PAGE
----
Out of 397 initially retrieved studies, 14 phase II trials from 1993 to 2010 were chosen to include in this meta-analysis (Table S1). The 14 phase II trials included 536 patients. The University of Texas M.D. Anderson Cancer Center (Houston, TX) and the Fox Chase Cancer Center (Philadelphia, PA) each published two studies (Table S1). All other studies were published by independent groups.

All fourteen trials were prospective studies. Twelve (86%) were single arm studies, while two trials randomized patients to receive different types of neoadjuvant treatment. Data from all 14 studies included pancreatic ductal adenocarcinoma distributed in the head, body, and tail. No separate analysis was done regarding tumor location. Two out of 14 studies also reported data on periampullary tumors (duodenal adenocarcinoma, biliary tract carcinoma), without separate analysis regarding different tumor types. In 12 trials (86%) tumor diagnosis was histologically or cytologically proven prior to the start of treatment.

Patients were classified according to tumor resectability and put into two groups. Group A included 402 (75%) patients and had tumors that were considered resectable before treatment. Group B included 134 (25%) patients with borderline or unresectable tumors (Table 1). Primary outcome measures were rate of resection and survival.

Table 1
Summary of included studies and group assignments.

In all 14 trials, chemotherapy was applied as neoadjuvant treatment. Different combinations of chemotherapeutic agents were used, and doses varied between trials. Eight (57%) trials used gemcitabine based chemotherapy regimens. The remaining 6 trials used 5-FU based regimens, the majority of which ended prior to 2004. Three trials used gemcitabine monotherapy, two trials used gemcitabine in combination with cisplatin, and one trial used gemcitabine with docetaxel. The three oldest studies were performed using 5-FU and mitomycin C (MMC), and one study utilized 5-FU and cisplatin (Table S1). Overall, there were 11 studies using combination therapy and 3 studies using single agents.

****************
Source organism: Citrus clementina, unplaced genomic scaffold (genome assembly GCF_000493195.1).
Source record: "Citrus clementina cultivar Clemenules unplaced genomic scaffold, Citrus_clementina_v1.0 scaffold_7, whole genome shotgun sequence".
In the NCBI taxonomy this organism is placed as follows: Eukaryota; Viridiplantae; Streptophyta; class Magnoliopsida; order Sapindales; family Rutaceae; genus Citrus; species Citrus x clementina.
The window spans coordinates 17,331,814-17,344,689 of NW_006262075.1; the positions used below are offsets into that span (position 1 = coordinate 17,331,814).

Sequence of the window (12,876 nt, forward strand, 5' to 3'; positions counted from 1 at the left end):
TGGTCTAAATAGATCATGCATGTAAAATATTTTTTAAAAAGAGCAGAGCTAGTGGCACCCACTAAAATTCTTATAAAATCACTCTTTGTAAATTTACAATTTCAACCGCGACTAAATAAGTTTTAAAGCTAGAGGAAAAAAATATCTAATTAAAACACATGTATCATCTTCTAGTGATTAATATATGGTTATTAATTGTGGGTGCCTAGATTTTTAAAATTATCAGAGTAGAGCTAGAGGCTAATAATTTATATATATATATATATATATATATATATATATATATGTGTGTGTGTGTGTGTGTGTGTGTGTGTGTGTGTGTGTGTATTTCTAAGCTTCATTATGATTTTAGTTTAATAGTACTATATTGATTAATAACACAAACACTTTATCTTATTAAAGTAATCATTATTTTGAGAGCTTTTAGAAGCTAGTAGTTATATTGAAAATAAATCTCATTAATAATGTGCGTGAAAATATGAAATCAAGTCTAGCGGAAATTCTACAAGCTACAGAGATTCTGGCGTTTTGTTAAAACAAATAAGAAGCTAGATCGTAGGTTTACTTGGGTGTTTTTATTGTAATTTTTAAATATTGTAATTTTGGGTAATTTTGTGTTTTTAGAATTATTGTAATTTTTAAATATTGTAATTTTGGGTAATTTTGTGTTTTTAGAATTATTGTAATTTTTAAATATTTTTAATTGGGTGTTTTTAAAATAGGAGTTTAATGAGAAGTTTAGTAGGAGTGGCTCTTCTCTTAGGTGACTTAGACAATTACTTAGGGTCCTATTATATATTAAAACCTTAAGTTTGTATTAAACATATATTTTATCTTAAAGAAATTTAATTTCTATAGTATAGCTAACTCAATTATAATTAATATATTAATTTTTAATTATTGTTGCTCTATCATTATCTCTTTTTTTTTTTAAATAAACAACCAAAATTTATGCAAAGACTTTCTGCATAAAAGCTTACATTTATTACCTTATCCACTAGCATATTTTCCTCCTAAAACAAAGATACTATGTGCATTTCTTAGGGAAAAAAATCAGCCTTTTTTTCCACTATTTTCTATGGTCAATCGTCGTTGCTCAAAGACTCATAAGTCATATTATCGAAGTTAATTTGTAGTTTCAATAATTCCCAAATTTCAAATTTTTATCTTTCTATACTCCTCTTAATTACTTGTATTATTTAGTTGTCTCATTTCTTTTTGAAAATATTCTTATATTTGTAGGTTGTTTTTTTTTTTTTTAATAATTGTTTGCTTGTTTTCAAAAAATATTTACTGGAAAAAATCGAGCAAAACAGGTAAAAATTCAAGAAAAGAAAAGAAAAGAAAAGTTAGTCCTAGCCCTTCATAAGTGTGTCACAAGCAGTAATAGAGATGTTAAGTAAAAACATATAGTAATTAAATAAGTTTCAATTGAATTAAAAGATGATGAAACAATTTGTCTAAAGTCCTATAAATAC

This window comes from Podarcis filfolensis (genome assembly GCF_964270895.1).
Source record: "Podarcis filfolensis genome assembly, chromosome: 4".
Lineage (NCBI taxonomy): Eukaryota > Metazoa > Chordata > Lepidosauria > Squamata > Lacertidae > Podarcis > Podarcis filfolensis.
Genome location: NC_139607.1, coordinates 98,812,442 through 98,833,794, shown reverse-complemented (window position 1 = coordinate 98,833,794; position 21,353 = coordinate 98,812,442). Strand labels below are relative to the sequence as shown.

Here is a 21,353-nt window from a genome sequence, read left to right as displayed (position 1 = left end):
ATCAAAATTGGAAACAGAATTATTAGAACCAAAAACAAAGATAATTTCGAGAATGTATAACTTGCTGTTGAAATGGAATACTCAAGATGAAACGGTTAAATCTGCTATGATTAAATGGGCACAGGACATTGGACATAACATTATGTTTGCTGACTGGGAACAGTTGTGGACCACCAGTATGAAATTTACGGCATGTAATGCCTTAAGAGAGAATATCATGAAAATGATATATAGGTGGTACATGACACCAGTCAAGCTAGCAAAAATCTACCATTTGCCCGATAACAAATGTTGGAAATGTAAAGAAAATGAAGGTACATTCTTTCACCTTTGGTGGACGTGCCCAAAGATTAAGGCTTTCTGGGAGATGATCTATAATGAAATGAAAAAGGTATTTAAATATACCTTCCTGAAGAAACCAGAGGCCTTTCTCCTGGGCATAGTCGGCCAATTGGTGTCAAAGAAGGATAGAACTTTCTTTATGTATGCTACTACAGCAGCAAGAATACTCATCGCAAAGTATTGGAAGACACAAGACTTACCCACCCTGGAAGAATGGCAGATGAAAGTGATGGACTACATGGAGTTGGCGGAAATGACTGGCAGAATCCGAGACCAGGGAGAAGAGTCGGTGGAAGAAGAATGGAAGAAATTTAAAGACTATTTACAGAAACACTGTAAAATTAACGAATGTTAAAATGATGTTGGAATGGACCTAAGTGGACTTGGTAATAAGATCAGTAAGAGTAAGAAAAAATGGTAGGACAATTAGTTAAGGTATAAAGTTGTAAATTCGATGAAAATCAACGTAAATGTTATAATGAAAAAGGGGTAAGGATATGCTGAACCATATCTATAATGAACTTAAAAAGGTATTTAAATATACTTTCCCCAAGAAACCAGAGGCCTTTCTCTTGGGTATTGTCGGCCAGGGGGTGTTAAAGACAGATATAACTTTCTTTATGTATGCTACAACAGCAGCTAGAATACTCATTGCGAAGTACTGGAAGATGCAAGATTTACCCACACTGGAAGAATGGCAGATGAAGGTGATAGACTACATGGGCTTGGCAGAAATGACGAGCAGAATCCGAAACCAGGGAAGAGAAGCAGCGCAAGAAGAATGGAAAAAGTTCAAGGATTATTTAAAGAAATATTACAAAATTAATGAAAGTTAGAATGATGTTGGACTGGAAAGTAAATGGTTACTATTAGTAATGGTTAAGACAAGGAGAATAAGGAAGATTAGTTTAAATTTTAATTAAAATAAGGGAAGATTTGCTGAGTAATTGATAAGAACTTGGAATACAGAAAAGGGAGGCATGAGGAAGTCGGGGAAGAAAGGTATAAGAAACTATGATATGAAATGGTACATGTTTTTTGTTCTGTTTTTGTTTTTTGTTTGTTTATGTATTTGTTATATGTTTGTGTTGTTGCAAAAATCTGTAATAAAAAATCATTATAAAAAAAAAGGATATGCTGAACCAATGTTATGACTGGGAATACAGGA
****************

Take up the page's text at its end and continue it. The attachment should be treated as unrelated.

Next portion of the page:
In 85% of the studies patients received neoadjuvant radiotherapy (Table SI). Radiation doses ranged between 30 and 50.4 Gy. Most patients received 1.8 Gy/fraction (8/14) or 3 Gy/fraction (2/14). None of the trials incorporated intraoperative radiotherapy.


Treatment toxicity data was available for nine studies only. Severe toxicity (grade 3/4) data from those studies using RTOG/EORTC criteria (1995) 17 were included for subsequent analysis. Grade 3/4 toxicity from neoadjuvant treatment for all patients was 39.9% (95% CI 21.3, 60.3). In those patients with resectable tumors, 37.0% (95% CI 12.1, 66.3) were estimated to have grade 3/4 treatment toxicity, compared to 46.2% (95% CI 36.1, 56.4) in patients with borderline/unresectable tumors (Table 2).

Table 2
Grade 3/4 toxicity for neoadjuvant treatment, including 95% confidence interval from the random effect model and number of studies in each group.


Eight out of fourteen trials reported complete data regarding local recurrence, and were subsequently included in this analysis. Two studies did not report any data on tumor recurrence and four studies reported incomplete data. The eight trials used in this analysis did not clearly state criteria for local versus distant recurrence. Peritoneal disease was classified as distant recurrence. Local recurrence was estimated as 11.1% (95% CI 5.6, 18.0) in all patients (Table 3). There was no statistically significant difference between the proportion of recurrence between patients who were initially resectable prior to treatment (13.9%, 95% CI 7.4, 22.0) and those who were not (4.4%, 95% CI 2.3, 13.4, p = 0.41).

Table 3
Local and Distant Recurrence, including 95% confidence interval from the random effect model and number of studies in each group.

Distant recurrence was analyzed in nine out of fourteen studies. Two studies did not include any data on distant recurrence and three studies provided incomplete data. The proportion of distant recurrence found in all patients was 43.9% (95% CI 34.5, 53.6). There was no significant difference between patients in Group A and B, 44.6% (95% CI 37.6, 51.7) and 46.5% (95% CI 13.3, 18.6), respectively (Table 3).

Tumor Response

Tumor response to neoadjuvant therapy was evaluated in all trials according to clinical or radiographic evidence. In five out of fourteen studies (36%) the RECIST criteria 17 were used to grade tumor response. Another five trials did not use RECIST criteria but the criteria to assess tumor response were clearly stated and well-defined. In contrast, four studies did not state well-defined criteria to grade tumor response.